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Date: Wed, 12 Feb 2014 18:20:38 -0500
From: Bill Cox <waywardgeek@...il.com>
To: discussions@...sword-hashing.net
Subject: Re: [PHC] multiply-hardening (Re: NoelKDF ready for submission)
I wrote an SSE 4.1 version of the inner hash loop in NoelKDF, with a
quick hack where I compute 4 separate interleaved hashes, so it gets a
different answer, and has 4 times the parallelism. I used the fast
packed 32x32->32 multiply available on my Ivy Bridge processor
(_mm_mullo_epi32), which we know will run a lot slower on Haswell.
This instruction isn't even available until SSE 4.1, so that's a
narrow band of processors that support it well.
The single-thread results dropped from 0.76 seconds to hash 2GB to 0.4
seconds. With two threads, it takes 0.3 seconds, so pretty darned
fast. The down-side here is the chains of multiplications are all cut
to 1/4th the length, while I only got a 1.9X increase in speed. That
means an attacker will complete the hash a 4X faster, while I
completed it only 1.9X faster, if computation speed is the bottleneck.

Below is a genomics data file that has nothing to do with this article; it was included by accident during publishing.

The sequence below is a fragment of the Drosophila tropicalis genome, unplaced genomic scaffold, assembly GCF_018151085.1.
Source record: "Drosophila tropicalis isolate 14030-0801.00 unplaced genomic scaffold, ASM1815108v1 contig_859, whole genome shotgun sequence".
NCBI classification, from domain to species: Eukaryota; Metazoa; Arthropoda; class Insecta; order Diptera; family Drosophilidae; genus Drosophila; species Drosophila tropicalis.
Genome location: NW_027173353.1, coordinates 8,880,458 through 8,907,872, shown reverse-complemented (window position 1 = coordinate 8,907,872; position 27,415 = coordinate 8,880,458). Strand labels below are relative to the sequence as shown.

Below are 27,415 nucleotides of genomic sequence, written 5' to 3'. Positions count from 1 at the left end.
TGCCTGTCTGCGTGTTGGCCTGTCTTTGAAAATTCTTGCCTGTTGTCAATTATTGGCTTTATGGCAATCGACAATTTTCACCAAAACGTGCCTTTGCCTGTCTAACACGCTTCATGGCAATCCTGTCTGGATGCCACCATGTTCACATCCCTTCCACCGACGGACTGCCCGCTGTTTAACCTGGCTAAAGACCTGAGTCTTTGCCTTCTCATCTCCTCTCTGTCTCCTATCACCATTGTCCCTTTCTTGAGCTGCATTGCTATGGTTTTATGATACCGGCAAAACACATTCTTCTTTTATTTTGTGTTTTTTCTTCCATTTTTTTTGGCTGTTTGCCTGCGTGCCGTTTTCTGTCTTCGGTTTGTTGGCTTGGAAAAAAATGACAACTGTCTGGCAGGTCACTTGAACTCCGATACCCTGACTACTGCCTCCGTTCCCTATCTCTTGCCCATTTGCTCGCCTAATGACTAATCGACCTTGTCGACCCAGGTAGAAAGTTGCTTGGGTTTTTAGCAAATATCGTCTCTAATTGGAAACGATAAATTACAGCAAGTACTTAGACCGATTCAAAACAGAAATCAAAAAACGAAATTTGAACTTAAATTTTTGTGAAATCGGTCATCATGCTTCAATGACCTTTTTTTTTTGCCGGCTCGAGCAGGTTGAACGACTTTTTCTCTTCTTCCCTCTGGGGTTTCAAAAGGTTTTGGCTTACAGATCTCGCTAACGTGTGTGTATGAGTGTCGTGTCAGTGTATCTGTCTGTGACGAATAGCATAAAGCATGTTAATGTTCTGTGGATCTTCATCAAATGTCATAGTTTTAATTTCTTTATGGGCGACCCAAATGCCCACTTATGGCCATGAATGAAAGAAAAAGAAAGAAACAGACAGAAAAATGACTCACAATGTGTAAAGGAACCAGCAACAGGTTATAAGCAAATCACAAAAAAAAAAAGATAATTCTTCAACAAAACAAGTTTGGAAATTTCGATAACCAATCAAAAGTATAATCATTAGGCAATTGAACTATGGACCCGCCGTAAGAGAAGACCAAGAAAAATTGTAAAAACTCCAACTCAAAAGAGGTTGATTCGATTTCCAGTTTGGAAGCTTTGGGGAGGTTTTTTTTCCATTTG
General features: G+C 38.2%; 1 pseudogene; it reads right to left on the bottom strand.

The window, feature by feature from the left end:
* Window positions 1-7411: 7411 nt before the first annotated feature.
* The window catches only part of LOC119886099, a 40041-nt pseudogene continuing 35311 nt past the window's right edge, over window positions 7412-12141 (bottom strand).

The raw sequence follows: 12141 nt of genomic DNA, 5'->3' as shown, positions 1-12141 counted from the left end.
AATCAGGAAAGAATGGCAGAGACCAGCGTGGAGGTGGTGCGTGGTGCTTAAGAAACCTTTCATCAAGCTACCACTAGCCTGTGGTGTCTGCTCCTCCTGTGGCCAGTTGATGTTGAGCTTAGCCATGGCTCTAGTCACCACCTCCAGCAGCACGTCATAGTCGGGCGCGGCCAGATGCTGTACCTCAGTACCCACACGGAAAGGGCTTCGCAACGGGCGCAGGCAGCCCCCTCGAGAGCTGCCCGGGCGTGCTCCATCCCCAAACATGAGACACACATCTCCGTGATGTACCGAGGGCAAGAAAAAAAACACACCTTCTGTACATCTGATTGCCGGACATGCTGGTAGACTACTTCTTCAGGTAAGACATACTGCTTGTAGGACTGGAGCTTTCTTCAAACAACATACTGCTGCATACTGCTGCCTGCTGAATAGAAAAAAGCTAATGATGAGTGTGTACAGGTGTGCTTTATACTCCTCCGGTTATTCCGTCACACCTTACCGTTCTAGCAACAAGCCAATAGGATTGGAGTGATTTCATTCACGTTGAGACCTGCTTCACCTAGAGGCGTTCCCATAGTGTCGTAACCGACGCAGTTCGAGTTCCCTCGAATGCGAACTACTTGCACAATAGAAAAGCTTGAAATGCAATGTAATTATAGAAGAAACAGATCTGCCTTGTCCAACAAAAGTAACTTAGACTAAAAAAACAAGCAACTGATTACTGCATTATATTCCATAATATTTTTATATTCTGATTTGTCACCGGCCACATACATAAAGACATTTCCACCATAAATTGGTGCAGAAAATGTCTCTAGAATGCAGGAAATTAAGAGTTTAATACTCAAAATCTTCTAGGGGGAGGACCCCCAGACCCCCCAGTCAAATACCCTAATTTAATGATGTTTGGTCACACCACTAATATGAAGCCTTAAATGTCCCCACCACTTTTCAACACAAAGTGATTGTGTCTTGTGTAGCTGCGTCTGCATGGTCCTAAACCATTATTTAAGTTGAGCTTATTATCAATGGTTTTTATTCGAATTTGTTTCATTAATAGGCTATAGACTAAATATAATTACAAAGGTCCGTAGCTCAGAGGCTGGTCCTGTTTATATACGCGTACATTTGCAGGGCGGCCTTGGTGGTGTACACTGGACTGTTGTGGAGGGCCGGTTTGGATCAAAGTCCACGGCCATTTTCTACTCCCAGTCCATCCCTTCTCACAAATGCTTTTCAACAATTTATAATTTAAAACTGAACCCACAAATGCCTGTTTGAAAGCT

On the other hand, if memory bandwidth is the bottleneck, the
attacker will take 1.9X longer to compute the hash compared to me.
With the fastest version - two threads x 4-way SIMD - an attacker gets
an 8X advantage in computation time, while I only get a 2.5X
advantage, giving him a 3X compute time advantage. However, I also
make him buy 2.5X more memory that the single-threaded non-SIMD case.
I wish I could ask the right guy at the NSA which version he hates
more :-)
This all fits closely with my guess that an SSE version would take
about 9 cycles in the loop, compared to 4 for the native version,
while computing 4X the number of results as the native version.
I'm leaning towards abandoning this hack and SIMD all together. With
two threads, a user on my machine gets 9.5BG of bandwidth, hashing 2GB
in .42 seconds, which isn't too bad compared to the 13GB he'd get with
two threads and 4-way SIMD, and an attacker only gains a 10.5%
advantage in compute time over me.
Bill

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